In DataFlux Data Management Studio, the data quality nodes (e.g., Parsing, Standardization, and Match Codes) in a data job use definitions from the SAS Quality Knowledge Base (QKB). These definitions are based on a locale (Language and Country combination). Sometimes you would like to work with multi-locale data within the same data job and these data quality nodes have LOCALE attributes as part of their Advanced Properties to help you do this.
For example, you may want to work with data from the United States, Canada, and the United Kingdom within the same data job. Note: You must have the QKB locale data installed and be licensed for any locales that you plan to use in your data job.
The Advanced properties you will need to use are LOCALE_FIELD and LOCALE_LIST. LOCALE_FIELD specifies the column name that contains the 5-character locale value to use for each record. LOCALE_LIST specifies the list of locales that should be loaded into memory for use within the node.
The first step in using these Advanced properties in a data quality node in a data job is you need a field that contains the 5-character QKB locale information. The first 2-characters represent the language and the last 3-characters represent the country. For example, ENUSA represents the English – United States locale and ESESP represents the Spanish – Spain locale. You can use the Locale Guessing node to create a field that contains a locale value based on a Locale Guess definition from the Quality Knowledge Base (QKB). Alternatively, you can use a custom Standardization scheme to assign the 5-character locale information as shown in the example below.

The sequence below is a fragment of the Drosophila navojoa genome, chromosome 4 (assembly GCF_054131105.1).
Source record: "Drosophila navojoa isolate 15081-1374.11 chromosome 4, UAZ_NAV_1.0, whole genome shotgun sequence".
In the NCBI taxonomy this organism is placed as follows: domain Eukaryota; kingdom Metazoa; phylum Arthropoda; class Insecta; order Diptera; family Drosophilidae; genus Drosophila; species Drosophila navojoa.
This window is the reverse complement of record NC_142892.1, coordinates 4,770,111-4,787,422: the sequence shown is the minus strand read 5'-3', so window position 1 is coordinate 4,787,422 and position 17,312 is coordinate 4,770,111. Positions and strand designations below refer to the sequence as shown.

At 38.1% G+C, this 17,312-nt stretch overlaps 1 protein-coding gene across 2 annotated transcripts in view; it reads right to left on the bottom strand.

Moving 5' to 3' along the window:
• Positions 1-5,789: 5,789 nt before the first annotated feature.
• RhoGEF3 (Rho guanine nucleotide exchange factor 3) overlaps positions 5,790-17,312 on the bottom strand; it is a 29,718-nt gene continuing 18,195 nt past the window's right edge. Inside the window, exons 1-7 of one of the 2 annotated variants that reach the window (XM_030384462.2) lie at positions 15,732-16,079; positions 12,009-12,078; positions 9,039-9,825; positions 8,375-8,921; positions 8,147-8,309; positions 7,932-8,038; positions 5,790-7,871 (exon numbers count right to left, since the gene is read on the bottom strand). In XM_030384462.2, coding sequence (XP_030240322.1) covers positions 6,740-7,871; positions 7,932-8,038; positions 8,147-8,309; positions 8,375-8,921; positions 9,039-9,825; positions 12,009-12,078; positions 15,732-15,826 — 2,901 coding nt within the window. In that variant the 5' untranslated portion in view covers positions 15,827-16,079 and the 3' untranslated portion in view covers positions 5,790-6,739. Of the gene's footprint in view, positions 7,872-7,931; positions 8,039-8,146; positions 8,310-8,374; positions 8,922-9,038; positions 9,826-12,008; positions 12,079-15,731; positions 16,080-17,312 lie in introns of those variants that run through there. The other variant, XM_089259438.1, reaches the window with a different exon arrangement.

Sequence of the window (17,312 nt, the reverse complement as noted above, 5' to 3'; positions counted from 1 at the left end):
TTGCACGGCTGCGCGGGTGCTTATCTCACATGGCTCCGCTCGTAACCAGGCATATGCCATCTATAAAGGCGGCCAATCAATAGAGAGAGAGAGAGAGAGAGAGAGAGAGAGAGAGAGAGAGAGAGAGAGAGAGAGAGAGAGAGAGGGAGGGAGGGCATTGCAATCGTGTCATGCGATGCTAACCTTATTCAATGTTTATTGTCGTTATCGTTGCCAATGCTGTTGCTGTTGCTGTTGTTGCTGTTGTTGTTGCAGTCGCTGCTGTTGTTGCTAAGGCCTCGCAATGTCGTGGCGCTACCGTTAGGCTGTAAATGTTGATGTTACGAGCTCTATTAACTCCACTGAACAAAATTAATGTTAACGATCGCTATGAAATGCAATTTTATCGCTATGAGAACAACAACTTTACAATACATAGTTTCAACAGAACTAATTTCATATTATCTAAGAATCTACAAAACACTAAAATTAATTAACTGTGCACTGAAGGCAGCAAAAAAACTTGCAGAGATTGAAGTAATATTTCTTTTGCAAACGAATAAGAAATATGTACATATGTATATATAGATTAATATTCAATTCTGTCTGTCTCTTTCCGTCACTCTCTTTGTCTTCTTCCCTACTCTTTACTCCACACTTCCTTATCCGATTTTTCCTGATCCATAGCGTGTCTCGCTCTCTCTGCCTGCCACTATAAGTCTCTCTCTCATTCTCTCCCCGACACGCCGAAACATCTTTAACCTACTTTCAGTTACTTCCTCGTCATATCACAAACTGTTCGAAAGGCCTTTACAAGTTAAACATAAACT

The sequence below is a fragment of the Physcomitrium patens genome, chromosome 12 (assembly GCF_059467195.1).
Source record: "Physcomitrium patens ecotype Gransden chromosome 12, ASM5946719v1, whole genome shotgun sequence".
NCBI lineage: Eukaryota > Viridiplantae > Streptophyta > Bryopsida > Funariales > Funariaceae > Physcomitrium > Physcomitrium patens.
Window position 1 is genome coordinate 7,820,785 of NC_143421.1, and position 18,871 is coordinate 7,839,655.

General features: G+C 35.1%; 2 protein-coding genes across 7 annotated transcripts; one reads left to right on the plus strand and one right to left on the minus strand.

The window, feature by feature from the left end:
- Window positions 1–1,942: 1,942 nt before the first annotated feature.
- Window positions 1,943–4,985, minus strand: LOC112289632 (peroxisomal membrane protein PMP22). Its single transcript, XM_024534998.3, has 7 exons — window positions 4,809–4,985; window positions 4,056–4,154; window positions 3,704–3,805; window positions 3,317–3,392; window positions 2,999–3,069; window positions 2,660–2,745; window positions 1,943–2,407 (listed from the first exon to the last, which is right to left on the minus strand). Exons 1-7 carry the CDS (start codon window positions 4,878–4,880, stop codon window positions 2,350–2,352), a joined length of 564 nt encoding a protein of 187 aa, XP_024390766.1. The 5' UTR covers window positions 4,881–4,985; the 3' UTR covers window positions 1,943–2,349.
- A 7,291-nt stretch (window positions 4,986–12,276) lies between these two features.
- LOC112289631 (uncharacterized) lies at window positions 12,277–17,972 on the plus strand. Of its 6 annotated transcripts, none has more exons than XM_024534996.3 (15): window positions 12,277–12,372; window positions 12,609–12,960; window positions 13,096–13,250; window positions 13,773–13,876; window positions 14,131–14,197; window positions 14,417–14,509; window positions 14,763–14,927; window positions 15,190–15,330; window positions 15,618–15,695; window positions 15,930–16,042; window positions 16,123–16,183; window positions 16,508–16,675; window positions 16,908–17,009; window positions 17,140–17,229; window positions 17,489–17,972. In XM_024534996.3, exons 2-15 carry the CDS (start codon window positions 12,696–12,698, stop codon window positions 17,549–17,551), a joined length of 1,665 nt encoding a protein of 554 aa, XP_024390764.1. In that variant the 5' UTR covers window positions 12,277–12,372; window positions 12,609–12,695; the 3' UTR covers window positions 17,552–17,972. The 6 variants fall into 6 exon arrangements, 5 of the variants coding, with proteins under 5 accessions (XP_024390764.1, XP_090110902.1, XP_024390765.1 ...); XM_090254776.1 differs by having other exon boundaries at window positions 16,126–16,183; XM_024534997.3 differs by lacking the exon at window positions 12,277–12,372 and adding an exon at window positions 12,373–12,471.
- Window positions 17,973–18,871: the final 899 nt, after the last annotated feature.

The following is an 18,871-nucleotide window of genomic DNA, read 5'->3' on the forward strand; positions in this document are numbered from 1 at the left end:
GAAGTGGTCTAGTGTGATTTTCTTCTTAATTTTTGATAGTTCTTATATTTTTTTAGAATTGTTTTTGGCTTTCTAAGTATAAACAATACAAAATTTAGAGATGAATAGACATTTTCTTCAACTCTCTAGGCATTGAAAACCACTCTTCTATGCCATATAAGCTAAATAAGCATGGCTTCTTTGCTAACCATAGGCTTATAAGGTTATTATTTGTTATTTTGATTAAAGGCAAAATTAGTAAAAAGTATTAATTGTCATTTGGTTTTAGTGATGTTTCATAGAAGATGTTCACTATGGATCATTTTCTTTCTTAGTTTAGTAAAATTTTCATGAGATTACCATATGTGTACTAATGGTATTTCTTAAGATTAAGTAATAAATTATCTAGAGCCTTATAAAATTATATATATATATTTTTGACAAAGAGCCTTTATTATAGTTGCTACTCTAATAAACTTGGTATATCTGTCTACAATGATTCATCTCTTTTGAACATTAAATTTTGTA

QKB Locale Standardization Scheme
Apply QKB Locale Standardization Scheme
The application of the Standardization scheme is then followed up with an Expression node to assign the locale FRCAN (French – Canada) if the province is Quebec. Now each record has its 5-character locale information in a field called DF_Locale.
QKB Locale Field Results
Once you have the Locale field as part of your input data, you enter the information as usual for the data quality node.
Match Codes Node Properties
Then you map the field with the 5-character locale information to the LOCALE_FIELD Advanced property for the data quality node. You also need to list the locales that should be loaded into memory in the LOCALE_LIST advanced property. Note: You could pass in this list as values using a macro variable.
Match Codes Node Advanced Properties
Note: The definition used in the selected node must exist in all locales referenced. For example, the State/Province Match definition only exists in the English – United States, English – Canada, and French – Canada locales. Therefore, if you are using that definition in a Match Codes node you can only pass in data that is from one of those three locales; otherwise, executing the data job will produce an error.
Here is an example data job that uses the Advanced properties of LOCALE_FIELD and LOCALE_LIST to generate match codes for multi-locale data. Notice that there is minimal branching in the data flow. The only branching that was needed is the United States and Canada data records are branched to generate the match codes for its State/Province data.
Multi-Locale Data Job Example
In conclusion, the Advanced properties of LOCALE_FIELD and LOCALE_LIST are useful when you want to work with data from multiple locales within the same data job. For more information on Advanced properties for nodes in DataFlux Data Management Studio, refer to the topic “Advanced Properties” in the DataFlux Data Management Studio 2.7: User’s Guide.